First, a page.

March 2, 2022- A state legislator, censured for advocating executions of her political opponents, on a public gallows, fired back at those who voted for censure-saying they were picking on a “sweet grandma”.

To be sure, the First Amendment to the United States Constitution guarantees freedom of speech, even for those who say people of different ethnicities have horns and a tail, or words to that effect. Yet, there are laws that forbid making specific threats against the safety and well-being of other human beings-or hurting most animals, for that matter.

I am sure the legislator is sweet to her grandchildren, if not her children. Loving people who are one’s bloodline is well nigh universal, save for those who are deranged. That tells me the woman has some semblance of heart. Her comments, at a recent gathering of white supremacists, tell me that she has spent precious little time listening to those who offer views different from her own. They also give readers and listeners who disagree with those comments a sense that she herself may be a bit unhinged.

We have had a long, hard road together, vis-à-vis race relations, especially between Blacks and Whites, but also between Whites and First Nations people as well as between First Nations people and Blacks. Much of the discord involves failure to listen, to observe, to accept others for who they are. It’s true that there are people in each group who have taken advantage of their own, and who have ingratiated themselves with the dominant group. It is also true that there are people within the dominant group who have suffered at the hands of “their own kind”. This, however, does not take away from the aggregate of the dominant group, in a good many countries, having the responsibility for erecting a system that perpetuates their dominance, at the expense of those outside their circle.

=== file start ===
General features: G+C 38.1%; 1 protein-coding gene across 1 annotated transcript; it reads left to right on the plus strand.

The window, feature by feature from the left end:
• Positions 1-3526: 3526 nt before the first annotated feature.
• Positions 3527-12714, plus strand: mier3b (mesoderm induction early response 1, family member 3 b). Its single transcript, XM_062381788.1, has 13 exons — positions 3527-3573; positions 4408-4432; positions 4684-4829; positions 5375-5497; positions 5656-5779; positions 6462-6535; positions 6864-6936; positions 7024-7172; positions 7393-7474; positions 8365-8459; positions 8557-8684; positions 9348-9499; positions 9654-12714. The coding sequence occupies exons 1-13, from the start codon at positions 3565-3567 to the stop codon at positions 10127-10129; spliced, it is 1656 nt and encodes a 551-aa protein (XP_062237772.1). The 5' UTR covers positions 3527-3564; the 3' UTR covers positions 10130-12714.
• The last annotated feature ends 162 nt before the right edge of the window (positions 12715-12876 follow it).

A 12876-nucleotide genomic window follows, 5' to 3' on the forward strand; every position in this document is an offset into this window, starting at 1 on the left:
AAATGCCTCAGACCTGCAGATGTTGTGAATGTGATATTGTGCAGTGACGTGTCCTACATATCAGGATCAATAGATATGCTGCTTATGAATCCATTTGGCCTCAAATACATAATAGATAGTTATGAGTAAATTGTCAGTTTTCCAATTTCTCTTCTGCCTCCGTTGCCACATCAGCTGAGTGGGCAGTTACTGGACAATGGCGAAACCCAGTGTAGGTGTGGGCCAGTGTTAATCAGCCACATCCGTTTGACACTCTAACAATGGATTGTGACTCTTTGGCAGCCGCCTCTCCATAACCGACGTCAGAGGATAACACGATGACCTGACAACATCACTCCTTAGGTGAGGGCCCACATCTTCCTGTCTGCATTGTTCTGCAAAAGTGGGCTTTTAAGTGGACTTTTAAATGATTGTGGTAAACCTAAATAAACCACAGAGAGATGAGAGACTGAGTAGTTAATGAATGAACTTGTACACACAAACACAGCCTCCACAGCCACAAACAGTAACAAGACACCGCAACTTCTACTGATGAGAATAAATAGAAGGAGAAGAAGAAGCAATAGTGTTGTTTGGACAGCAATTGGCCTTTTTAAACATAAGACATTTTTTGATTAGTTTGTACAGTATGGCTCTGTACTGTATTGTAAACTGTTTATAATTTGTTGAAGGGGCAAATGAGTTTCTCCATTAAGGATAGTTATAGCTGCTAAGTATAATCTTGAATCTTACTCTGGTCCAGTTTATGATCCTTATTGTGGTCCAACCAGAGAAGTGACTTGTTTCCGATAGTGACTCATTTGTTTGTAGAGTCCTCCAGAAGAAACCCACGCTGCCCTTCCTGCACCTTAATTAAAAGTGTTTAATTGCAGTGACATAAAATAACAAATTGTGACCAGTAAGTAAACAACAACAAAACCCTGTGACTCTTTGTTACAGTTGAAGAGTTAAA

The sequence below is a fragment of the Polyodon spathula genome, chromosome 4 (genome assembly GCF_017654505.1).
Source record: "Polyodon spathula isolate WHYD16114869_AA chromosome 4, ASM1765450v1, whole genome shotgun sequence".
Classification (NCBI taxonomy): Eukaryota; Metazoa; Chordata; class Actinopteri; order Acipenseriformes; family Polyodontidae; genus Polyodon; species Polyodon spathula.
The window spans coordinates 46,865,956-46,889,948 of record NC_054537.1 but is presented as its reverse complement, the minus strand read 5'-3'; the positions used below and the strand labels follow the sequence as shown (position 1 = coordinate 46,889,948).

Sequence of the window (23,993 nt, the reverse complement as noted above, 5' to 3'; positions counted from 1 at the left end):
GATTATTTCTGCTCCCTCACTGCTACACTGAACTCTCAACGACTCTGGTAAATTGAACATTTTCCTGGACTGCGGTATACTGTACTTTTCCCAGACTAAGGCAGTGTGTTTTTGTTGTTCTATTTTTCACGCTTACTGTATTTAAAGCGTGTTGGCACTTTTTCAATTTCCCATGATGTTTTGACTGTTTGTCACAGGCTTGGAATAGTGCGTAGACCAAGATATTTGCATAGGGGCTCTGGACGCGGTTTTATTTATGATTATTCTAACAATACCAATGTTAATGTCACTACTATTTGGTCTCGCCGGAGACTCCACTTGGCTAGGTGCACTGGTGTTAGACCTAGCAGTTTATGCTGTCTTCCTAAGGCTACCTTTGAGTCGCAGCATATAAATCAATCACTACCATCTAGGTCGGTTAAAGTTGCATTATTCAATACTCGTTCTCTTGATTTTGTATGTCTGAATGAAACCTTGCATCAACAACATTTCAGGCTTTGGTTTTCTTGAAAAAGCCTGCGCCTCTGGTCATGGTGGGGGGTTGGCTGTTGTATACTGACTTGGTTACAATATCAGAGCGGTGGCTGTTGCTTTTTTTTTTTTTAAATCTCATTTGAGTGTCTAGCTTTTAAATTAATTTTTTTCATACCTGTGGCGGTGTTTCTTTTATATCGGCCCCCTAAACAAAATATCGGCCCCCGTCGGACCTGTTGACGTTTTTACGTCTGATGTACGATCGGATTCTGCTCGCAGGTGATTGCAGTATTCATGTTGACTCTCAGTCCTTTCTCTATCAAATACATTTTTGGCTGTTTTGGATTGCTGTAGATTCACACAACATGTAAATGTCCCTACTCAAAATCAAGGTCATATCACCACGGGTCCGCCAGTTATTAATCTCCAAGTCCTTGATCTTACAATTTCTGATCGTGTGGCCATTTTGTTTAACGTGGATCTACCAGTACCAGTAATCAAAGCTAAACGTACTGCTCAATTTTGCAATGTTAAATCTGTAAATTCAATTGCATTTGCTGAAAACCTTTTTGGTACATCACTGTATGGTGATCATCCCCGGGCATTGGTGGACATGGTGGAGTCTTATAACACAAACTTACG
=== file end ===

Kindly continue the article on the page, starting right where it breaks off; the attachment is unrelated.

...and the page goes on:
Real sweetness does not hate.



February 6, 2021-

There are many people still in my life, and several causes that seek attention. I gather that this is true of just about everyone. The question then arises: Is there a point at which being oneself and prioritizing one cause, or group of people, over another constitutes dereliction of duty?

Being an empath, I feel other people’s energy very strongly. That doesn’t explain the underlying reasons for that energy. Only the person feeling it can divulge those. I feel it even more so, when the energy is collective. So, to all those who have expressed the view that a person ought commit to one organization, activity or community, I say godspeed. I will help each organization as alignment allows. My own energy focus allows for a modicum of time spent in virtual meetings- knowing that, as with any human endeavour, there are those who would be on Zoom, or Microsoft Teams, 24/7-and again, godspeed to them. My greater energy, though, is spent away from the computer.